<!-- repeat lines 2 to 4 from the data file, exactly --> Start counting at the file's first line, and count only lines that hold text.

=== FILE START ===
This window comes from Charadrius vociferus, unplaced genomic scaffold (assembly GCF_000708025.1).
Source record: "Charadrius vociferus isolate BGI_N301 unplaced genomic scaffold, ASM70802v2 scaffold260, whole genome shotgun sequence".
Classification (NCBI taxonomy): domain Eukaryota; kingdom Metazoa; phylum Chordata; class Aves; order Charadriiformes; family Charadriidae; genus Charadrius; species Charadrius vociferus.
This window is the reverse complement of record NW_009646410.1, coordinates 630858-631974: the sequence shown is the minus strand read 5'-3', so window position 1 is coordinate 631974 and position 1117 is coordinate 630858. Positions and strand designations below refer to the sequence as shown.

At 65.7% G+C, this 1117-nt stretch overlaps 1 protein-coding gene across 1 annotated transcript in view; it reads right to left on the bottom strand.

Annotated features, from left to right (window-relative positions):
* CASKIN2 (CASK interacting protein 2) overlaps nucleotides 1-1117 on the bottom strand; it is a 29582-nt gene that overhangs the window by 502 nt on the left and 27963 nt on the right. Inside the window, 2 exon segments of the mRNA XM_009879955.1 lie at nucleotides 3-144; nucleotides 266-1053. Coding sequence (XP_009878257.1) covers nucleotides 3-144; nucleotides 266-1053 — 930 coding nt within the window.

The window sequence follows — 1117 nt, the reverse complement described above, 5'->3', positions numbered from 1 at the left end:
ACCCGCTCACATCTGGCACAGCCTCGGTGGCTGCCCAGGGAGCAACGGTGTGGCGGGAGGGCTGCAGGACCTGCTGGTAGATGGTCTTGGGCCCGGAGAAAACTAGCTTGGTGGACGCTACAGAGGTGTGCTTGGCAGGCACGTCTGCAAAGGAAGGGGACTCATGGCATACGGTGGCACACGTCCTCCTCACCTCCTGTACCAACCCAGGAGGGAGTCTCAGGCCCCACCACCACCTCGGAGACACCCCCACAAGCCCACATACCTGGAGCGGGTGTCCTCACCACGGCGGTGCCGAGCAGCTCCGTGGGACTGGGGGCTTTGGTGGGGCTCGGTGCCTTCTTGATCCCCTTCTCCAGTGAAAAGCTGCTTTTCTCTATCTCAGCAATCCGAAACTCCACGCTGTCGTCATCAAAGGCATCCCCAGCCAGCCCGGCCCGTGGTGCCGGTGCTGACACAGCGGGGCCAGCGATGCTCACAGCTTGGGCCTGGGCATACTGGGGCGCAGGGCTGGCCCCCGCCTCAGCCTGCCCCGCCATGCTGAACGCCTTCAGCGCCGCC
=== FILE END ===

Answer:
Source record: "Charadrius vociferus isolate BGI_N301 unplaced genomic scaffold, ASM70802v2 scaffold260, whole genome shotgun sequence".
Classification (NCBI taxonomy): domain Eukaryota; kingdom Metazoa; phylum Chordata; class Aves; order Charadriiformes; family Charadriidae; genus Charadrius; species Charadrius vociferus.
This window is the reverse complement of record NW_009646410.1, coordinates 630858-631974: the sequence shown is the minus strand read 5'-3', so window position 1 is coordinate 631974 and position 1117 is coordinate 630858. Positions and strand designations below refer to the sequence as shown.